The six most common tax problems for gig economy workers
Gig economy jobs have boomed in recent years, becoming a way of life for so many Americans. With new business opportunities from companies such as Uber, Airbnb, and DoorDash, taxpayers are finding it easier than ever before to work for themselves. As workers take on these new gig jobs, they’re probably not thinking of what gig economy work means for their taxes.
Whether you’re taking on a gig job as a temporary worker, or planning to work as a contractor ongoing, it’s important to understand these tax nuances.
Have questions about how gig work affects your taxes? Check out our Guide to Independent Contractor Taxes.
Gig economy jobs turn workers into small business owners
Many people are surprised that as an independent contractor, they actually own a small business in the eyes of the Internal Revenue Service. And small businesses have extra tax rules – and potentially more IRS audits and notices. This is true whether your gig economy job is your primary source of income or your side hustle.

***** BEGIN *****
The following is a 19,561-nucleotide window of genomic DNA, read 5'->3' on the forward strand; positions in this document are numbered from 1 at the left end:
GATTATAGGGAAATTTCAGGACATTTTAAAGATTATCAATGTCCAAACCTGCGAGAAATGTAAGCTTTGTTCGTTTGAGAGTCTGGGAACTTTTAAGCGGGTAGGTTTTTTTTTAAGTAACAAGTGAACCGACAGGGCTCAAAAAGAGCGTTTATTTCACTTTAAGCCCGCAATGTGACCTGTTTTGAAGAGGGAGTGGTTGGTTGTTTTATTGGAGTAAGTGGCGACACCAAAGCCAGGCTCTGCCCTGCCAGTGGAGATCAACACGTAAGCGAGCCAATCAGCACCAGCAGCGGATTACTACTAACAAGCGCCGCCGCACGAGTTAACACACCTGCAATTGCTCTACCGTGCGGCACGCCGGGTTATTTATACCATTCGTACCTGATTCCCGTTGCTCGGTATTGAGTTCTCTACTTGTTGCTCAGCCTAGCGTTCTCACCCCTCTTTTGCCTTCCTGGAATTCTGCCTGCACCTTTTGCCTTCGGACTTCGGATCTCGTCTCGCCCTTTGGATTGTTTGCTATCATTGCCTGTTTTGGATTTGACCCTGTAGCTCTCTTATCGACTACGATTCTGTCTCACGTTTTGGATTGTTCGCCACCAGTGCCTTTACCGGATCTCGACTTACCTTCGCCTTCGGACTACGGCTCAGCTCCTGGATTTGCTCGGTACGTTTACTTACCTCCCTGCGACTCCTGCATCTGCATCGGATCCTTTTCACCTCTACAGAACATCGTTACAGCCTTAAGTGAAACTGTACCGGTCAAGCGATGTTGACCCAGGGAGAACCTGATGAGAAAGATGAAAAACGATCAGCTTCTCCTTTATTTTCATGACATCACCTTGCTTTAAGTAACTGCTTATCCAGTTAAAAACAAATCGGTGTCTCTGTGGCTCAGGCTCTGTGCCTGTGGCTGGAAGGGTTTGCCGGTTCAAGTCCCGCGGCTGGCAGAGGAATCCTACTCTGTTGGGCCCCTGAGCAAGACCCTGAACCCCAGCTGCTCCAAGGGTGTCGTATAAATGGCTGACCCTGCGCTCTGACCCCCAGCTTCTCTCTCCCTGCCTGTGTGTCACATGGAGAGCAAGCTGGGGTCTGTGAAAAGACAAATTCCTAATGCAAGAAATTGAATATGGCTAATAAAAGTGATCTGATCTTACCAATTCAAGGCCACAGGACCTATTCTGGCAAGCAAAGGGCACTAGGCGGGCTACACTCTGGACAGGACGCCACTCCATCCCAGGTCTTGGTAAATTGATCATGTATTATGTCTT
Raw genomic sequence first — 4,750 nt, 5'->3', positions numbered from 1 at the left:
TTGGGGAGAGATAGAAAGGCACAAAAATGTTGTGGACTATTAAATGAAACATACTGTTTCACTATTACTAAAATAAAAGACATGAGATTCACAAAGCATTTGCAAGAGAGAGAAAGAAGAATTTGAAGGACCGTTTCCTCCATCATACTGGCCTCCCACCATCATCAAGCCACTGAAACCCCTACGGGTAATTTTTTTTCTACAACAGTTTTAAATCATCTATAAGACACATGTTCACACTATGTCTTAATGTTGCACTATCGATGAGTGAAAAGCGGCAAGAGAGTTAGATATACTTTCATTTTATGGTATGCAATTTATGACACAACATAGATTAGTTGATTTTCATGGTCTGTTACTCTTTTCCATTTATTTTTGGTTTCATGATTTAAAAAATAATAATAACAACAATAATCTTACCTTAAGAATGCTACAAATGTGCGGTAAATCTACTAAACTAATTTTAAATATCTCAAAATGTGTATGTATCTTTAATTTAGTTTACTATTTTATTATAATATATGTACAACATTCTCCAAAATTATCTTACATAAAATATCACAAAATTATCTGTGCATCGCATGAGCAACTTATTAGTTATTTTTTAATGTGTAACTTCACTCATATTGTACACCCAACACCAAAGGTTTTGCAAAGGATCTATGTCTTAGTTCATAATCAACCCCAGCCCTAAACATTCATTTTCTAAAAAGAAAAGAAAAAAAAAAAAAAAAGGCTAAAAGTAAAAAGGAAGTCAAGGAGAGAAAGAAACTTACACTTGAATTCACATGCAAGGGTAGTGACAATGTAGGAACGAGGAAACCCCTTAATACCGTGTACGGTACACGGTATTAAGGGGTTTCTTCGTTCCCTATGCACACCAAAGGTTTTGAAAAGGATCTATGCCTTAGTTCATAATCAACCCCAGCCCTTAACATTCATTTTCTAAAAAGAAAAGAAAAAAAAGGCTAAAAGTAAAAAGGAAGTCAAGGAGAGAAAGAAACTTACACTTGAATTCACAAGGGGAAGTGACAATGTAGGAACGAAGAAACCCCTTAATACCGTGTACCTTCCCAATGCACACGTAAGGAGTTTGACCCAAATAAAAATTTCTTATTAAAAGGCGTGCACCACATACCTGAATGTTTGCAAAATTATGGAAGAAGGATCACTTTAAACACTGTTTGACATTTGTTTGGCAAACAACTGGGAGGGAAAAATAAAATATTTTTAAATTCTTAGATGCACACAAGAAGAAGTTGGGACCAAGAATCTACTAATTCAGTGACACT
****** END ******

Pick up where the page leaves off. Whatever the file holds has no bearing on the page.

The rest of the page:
It’s important to know that filing taxes as an independent contractor can get complicated. You’ll usually have more requirements to file and pay taxes. That means things like:
- Quarterly estimated tax payments
- Payroll tax deposits and filings
- Reporting payments to contractors each year
- Reporting sales tax
- State and local licensing requirements
Because of all these rules, you’ll interact a lot more with the IRS and your state. And, these tax authorities are much more likely to question you.